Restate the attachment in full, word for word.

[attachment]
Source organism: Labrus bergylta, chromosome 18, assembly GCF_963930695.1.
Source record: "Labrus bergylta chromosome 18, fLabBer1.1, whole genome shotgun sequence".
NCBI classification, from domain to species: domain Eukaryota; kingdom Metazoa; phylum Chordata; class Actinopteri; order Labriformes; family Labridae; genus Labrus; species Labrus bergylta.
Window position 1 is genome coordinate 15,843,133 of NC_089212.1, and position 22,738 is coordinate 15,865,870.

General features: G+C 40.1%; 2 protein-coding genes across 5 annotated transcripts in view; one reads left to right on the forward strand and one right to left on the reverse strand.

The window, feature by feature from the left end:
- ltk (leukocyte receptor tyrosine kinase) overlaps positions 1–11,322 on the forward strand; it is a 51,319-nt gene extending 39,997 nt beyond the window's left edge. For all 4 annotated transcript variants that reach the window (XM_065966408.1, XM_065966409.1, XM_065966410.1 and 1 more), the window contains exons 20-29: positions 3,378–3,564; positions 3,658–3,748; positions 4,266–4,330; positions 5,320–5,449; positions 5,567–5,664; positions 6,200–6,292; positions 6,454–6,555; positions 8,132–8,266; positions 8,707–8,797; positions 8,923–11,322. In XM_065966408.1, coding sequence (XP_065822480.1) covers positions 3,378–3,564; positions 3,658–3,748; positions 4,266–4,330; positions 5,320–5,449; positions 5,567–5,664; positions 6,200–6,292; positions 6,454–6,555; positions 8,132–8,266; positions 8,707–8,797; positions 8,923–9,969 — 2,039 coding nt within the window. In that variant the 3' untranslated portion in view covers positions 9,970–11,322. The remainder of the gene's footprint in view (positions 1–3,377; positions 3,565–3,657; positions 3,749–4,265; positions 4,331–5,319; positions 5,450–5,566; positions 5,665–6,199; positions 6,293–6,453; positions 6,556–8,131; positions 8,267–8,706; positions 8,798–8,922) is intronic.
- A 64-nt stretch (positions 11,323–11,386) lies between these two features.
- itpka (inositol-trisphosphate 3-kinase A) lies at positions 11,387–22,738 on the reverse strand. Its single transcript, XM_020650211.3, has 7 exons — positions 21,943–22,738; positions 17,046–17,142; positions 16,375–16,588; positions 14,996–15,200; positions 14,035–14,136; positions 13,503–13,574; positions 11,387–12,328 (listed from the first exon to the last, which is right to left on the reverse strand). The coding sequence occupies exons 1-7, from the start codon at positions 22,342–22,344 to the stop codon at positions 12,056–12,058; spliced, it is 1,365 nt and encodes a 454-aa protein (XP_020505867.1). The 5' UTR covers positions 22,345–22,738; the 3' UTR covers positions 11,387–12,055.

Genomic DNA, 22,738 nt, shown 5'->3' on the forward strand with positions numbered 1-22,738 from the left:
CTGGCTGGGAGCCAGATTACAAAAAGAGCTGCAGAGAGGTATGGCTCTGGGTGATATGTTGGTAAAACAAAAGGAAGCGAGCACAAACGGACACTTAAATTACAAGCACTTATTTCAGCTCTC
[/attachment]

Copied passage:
Source organism: Labrus bergylta, chromosome 18, assembly GCF_963930695.1.
Source record: "Labrus bergylta chromosome 18, fLabBer1.1, whole genome shotgun sequence".
NCBI classification, from domain to species: domain Eukaryota; kingdom Metazoa; phylum Chordata; class Actinopteri; order Labriformes; family Labridae; genus Labrus; species Labrus bergylta.
Window position 1 is genome coordinate 15,843,133 of NC_089212.1, and position 22,738 is coordinate 15,865,870.

General features: G+C 40.1%; 2 protein-coding genes across 5 annotated transcripts in view; one reads left to right on the forward strand and one right to left on the reverse strand.

The window, feature by feature from the left end:
- ltk (leukocyte receptor tyrosine kinase) overlaps positions 1–11,322 on the forward strand; it is a 51,319-nt gene extending 39,997 nt beyond the window's left edge. For all 4 annotated transcript variants that reach the window (XM_065966408.1, XM_065966409.1, XM_065966410.1 and 1 more), the window contains exons 20-29: positions 3,378–3,564; positions 3,658–3,748; positions 4,266–4,330; positions 5,320–5,449; positions 5,567–5,664; positions 6,200–6,292; positions 6,454–6,555; positions 8,132–8,266; positions 8,707–8,797; positions 8,923–11,322. In XM_065966408.1, coding sequence (XP_065822480.1) covers positions 3,378–3,564; positions 3,658–3,748; positions 4,266–4,330; positions 5,320–5,449; positions 5,567–5,664; positions 6,200–6,292; positions 6,454–6,555; positions 8,132–8,266; positions 8,707–8,797; positions 8,923–9,969 — 2,039 coding nt within the window. In that variant the 3' untranslated portion in view covers positions 9,970–11,322. The remainder of the gene's footprint in view (positions 1–3,377; positions 3,565–3,657; positions 3,749–4,265; positions 4,331–5,319; positions 5,450–5,566; positions 5,665–6,199; positions 6,293–6,453; positions 6,556–8,131; positions 8,267–8,706; positions 8,798–8,922) is intronic.
- A 64-nt stretch (positions 11,323–11,386) lies between these two features.
- itpka (inositol-trisphosphate 3-kinase A) lies at positions 11,387–22,738 on the reverse strand. Its single transcript, XM_020650211.3, has 7 exons — positions 21,943–22,738; positions 17,046–17,142; positions 16,375–16,588; positions 14,996–15,200; positions 14,035–14,136; positions 13,503–13,574; positions 11,387–12,328 (listed from the first exon to the last, which is right to left on the reverse strand). The coding sequence occupies exons 1-7, from the start codon at positions 22,342–22,344 to the stop codon at positions 12,056–12,058; spliced, it is 1,365 nt and encodes a 454-aa protein (XP_020505867.1). The 5' UTR covers positions 22,345–22,738; the 3' UTR covers positions 11,387–12,055.

Genomic DNA, 22,738 nt, shown 5'->3' on the forward strand with positions numbered 1-22,738 from the left:
CTGGCTGGGAGCCAGATTACAAAAAGAGCTGCAGAGAGGTATGGCTCTGGGTGATATGTTGGTAAAACAAAAGGAAGCGAGCACAAACGGACACTTAAATTACAAGCACTTATTTCAGCTCTC